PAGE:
We left the Burlington Campground knowing that we only had to ride about 30 miles today to get to the Richardson Grove State Park, so we were in no rush. It was nice to continue on Avenue of the Giants. It’s so tranquil riding under the redwood canopy; there’s only a hint of wind, the sun beams through in small pockets, there’s little traffic, and the road is smooth. This is the same tranquil feeling I have when riding at night, except I can see my surroundings.
Today we had the great pleasure of leaving Highway 101 behind early in the ride and rolling along the magnificent Avenue of the Giants, a quiet and shady stretch of road lined with some of the largest trees on the planet: sequoia sempervirons, or rather, big ass redwood trees. Now in my neck of the woods, it’s fairly easy to go for a short road ride through a grove or two of redwoods. These groves are indeed fantastic. But out here on the Avenue of the Giants, we got the opportunity to ride through maybe 15 miles worth of groves. This was a whole different level of experiencing the redwoods.
Because of Peter’s painful knee, we’ve decided to shorten the trip a bit. Instead of riding about 80 miles per day and ending our trip at Bodega Bay, were now planning to ride about 50 miles per day, ending in either Leggett or Fort Bragg. Peter’s dad agreed to pick us up further north.
Yesterday was highlighted by scenic coastline. Whenever we took the surface roads off Highway 101, we’d be rewarded with stunning ocean views. Today was more of the same, but instead of ocean views, we had the pleasure of riding through redwood forests.
Since riding from Corvallis, no, since reading about riding this route, I’d been anticipating viewing Oregon’s ruggedly beautiful coastline. Yet since we’d hopped on the Scenic Highway in Florence, we’d had only little glimpses of what Oregon had to offer. Occasionally through a clearing in the dense forests that surround both sides of the highway, we’d see some dark blue water in the distance. Through towns like Coos Bay, we crossed a bridge where river and ocean met, but we had no real views of the famous coast. I was beginning to think that all of the splendid views were north of Florence, that we’d be stuck with only a taste of the coast: fog and sand dunes.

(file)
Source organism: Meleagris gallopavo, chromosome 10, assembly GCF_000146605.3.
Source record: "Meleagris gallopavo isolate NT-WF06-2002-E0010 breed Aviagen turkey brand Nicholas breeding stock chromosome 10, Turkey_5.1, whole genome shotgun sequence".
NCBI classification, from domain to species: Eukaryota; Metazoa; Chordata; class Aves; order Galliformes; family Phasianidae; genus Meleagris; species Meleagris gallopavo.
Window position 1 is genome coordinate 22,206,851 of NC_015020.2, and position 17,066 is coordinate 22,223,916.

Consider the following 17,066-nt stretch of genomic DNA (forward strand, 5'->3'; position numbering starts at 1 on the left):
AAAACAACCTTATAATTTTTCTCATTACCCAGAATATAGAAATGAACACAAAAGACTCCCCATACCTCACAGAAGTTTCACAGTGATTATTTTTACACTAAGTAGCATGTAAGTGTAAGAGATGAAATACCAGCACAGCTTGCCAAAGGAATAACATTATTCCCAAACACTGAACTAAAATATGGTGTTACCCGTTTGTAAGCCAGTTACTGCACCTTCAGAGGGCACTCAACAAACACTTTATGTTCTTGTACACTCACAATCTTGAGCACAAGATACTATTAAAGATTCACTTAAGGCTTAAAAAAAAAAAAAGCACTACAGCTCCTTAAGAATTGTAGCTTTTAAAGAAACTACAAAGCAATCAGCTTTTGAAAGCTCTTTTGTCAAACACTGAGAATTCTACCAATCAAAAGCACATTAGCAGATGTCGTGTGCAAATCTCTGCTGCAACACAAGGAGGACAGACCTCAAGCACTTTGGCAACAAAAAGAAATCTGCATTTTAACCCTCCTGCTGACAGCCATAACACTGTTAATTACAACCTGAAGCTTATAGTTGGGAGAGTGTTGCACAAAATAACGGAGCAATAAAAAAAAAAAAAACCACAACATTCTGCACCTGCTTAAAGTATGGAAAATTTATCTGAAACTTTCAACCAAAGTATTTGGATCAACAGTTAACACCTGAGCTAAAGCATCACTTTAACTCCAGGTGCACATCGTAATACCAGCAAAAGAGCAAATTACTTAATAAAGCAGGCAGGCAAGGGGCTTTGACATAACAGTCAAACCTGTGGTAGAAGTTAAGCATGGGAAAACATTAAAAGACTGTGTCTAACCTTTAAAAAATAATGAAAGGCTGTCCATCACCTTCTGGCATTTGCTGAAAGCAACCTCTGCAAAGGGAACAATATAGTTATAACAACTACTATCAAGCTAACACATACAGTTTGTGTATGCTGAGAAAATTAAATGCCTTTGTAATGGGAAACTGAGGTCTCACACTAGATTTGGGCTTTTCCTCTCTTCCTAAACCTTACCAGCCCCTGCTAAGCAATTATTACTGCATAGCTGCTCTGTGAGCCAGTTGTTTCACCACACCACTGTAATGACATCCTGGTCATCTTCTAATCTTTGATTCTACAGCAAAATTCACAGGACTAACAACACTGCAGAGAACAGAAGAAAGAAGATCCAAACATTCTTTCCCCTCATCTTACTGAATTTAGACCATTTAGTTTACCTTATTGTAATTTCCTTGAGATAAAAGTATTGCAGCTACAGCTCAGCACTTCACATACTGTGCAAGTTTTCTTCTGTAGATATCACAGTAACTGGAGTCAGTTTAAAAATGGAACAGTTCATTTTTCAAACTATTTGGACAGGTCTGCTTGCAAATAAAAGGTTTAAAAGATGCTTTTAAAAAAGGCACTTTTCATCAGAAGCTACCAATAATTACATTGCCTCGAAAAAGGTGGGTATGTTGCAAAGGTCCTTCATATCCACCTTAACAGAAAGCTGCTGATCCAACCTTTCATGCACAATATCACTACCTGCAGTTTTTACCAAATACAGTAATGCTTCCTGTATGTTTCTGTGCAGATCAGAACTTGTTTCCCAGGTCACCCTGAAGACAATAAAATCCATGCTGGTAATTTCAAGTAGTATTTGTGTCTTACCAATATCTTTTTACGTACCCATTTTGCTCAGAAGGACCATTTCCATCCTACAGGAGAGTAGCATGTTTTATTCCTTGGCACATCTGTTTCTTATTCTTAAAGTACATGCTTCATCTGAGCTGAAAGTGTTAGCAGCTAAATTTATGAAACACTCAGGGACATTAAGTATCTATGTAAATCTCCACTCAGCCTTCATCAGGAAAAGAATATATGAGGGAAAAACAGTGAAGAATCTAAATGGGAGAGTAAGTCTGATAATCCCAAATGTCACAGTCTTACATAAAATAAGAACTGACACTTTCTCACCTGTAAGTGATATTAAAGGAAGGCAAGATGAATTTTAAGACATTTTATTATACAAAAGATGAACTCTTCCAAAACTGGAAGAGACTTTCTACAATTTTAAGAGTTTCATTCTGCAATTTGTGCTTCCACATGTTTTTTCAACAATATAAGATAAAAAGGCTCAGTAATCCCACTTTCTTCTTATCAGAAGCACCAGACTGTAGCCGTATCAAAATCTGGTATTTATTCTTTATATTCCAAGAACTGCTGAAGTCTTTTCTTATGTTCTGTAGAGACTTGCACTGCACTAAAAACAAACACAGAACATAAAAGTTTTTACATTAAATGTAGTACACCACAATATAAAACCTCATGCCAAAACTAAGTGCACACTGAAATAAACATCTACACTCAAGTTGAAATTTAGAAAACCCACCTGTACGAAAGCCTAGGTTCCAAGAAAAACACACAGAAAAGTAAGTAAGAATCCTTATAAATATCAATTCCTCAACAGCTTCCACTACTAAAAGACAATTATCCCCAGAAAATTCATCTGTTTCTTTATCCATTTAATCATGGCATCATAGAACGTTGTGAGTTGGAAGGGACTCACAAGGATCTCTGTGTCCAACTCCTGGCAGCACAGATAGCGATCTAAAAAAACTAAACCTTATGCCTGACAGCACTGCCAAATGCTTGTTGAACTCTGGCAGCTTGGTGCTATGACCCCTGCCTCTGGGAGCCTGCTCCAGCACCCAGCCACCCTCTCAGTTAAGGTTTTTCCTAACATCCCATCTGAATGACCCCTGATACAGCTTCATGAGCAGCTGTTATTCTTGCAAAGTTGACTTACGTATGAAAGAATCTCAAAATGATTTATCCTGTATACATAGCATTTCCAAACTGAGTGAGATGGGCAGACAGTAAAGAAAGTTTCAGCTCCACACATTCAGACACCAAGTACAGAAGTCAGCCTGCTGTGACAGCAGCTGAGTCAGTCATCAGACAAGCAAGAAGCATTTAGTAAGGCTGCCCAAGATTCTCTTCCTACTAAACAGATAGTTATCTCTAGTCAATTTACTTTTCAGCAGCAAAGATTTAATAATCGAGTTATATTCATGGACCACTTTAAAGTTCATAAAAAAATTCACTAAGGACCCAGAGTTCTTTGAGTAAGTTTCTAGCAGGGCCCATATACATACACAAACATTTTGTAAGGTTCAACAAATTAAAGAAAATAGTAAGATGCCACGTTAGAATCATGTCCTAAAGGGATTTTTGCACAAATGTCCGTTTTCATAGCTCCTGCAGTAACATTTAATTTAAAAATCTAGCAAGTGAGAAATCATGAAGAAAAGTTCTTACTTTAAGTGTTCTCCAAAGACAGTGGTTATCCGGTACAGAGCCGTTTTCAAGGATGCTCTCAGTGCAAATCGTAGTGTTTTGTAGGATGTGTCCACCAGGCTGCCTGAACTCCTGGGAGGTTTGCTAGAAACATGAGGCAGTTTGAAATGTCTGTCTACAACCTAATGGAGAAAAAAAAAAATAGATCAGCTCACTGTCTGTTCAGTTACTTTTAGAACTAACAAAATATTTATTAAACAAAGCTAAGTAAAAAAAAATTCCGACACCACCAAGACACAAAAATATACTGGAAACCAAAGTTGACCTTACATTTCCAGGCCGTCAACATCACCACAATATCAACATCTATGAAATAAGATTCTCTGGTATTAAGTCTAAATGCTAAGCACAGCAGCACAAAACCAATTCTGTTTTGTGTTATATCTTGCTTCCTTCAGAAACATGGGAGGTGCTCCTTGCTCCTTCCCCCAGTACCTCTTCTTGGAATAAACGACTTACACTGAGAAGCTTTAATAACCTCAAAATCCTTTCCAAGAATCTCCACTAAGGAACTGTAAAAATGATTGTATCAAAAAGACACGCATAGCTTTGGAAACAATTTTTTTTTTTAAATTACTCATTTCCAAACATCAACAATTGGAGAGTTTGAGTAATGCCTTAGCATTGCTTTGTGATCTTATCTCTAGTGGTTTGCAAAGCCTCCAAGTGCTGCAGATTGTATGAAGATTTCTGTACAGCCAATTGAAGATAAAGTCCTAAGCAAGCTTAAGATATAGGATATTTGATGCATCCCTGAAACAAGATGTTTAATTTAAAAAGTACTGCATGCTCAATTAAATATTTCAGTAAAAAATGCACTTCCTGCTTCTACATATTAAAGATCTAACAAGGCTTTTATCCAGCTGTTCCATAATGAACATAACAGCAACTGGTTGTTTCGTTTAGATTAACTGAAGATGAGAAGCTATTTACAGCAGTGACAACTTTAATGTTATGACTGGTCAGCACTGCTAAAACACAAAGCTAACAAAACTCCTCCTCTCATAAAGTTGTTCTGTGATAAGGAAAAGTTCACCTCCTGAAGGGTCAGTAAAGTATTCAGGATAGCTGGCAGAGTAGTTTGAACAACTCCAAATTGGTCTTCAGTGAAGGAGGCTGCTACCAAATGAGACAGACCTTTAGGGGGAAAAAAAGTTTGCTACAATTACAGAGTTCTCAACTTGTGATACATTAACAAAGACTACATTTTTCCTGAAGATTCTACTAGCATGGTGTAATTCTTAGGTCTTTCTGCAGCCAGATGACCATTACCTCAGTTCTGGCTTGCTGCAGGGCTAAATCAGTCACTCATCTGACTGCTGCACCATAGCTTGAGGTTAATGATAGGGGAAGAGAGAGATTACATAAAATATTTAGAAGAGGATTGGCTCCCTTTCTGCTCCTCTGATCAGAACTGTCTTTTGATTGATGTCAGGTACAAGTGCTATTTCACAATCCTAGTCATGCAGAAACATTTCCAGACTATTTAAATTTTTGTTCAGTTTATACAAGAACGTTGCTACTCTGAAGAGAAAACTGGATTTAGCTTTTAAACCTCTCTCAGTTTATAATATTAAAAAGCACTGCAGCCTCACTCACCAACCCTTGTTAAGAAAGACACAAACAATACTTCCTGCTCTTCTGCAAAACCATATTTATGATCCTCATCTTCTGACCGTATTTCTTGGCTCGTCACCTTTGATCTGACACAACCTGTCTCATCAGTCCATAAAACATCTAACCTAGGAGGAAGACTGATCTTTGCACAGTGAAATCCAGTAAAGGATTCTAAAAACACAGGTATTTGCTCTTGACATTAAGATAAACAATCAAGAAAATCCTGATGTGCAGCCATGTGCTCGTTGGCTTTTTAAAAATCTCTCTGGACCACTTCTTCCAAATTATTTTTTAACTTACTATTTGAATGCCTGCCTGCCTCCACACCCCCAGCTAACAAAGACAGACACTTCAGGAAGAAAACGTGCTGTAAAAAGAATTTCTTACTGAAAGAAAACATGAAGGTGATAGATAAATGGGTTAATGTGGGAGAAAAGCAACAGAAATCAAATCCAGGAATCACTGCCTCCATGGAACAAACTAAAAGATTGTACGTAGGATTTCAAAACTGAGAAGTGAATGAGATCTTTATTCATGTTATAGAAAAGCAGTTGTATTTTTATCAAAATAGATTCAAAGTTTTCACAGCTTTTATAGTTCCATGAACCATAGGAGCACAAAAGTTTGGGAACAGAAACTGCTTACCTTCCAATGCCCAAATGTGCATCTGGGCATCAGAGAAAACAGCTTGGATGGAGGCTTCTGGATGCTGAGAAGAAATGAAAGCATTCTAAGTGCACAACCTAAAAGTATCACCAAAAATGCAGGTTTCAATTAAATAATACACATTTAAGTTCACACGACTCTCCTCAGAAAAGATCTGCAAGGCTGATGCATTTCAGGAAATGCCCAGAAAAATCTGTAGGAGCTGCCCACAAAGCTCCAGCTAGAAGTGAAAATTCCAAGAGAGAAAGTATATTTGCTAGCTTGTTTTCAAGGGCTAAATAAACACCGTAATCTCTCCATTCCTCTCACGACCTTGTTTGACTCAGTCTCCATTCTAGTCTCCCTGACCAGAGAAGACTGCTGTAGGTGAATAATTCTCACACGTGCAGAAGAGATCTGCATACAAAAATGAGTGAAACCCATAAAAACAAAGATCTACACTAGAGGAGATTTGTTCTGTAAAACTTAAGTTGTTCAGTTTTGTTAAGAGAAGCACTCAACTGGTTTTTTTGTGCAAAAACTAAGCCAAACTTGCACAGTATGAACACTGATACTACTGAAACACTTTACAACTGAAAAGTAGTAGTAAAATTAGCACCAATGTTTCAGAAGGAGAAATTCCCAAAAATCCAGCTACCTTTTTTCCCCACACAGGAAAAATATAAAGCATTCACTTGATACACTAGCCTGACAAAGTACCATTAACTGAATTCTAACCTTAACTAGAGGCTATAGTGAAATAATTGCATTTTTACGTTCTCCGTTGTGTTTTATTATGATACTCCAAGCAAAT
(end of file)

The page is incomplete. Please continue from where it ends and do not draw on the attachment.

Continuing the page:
After a late start it wasn’t until 20 miles into our ride that we sat down for breakfast in Reedsport at about 11:30am. The waitress, recognizing that we were cyclists, sat us at a table with a nearby outlet. The staff must be used to seeing Paciﬁc Coast cyclists come in with all their gadgets.
After a good night’s sleep at Taryn’s place, Peter and I set out do what we came to do: ride bicycles for lots of miles while eating whatever we could get our hands on. We accomplished both goals today.
The wonderful thing about traveling by train is that you don’t have to travel in an airplane. The full-body frisks. The cramped seats. The sense of your impending demise. It’s as if airline executives and TSA officials meet regularly to come up with new ways to make airline travel more uncomfortable. Bathrooms? Let’s get rid of them. If they don’t pee before boarding they’ll just have to hold it. That will also take care of the problems with smoking and humping.
About a week after we returned from our adventure in Idaho, I got a call from my friend Peter, who wanted to know if I would like to ride with him along the Paciﬁc Coast from Albany, Oregon, back to the Bay Area. To that I responded, “Heck yes!” as my Idaho politeness hadn’t yet been rubbed off by the cruel streets of San Jose.
Ahh, shucks. Do we have to leave Idaho? We’ve had such a good time. We’ve met some of the friendliest people on Earth. We’ve ridden through some beautiful landscapes. We even managed to soak in some hot springs, but there were so many we missed.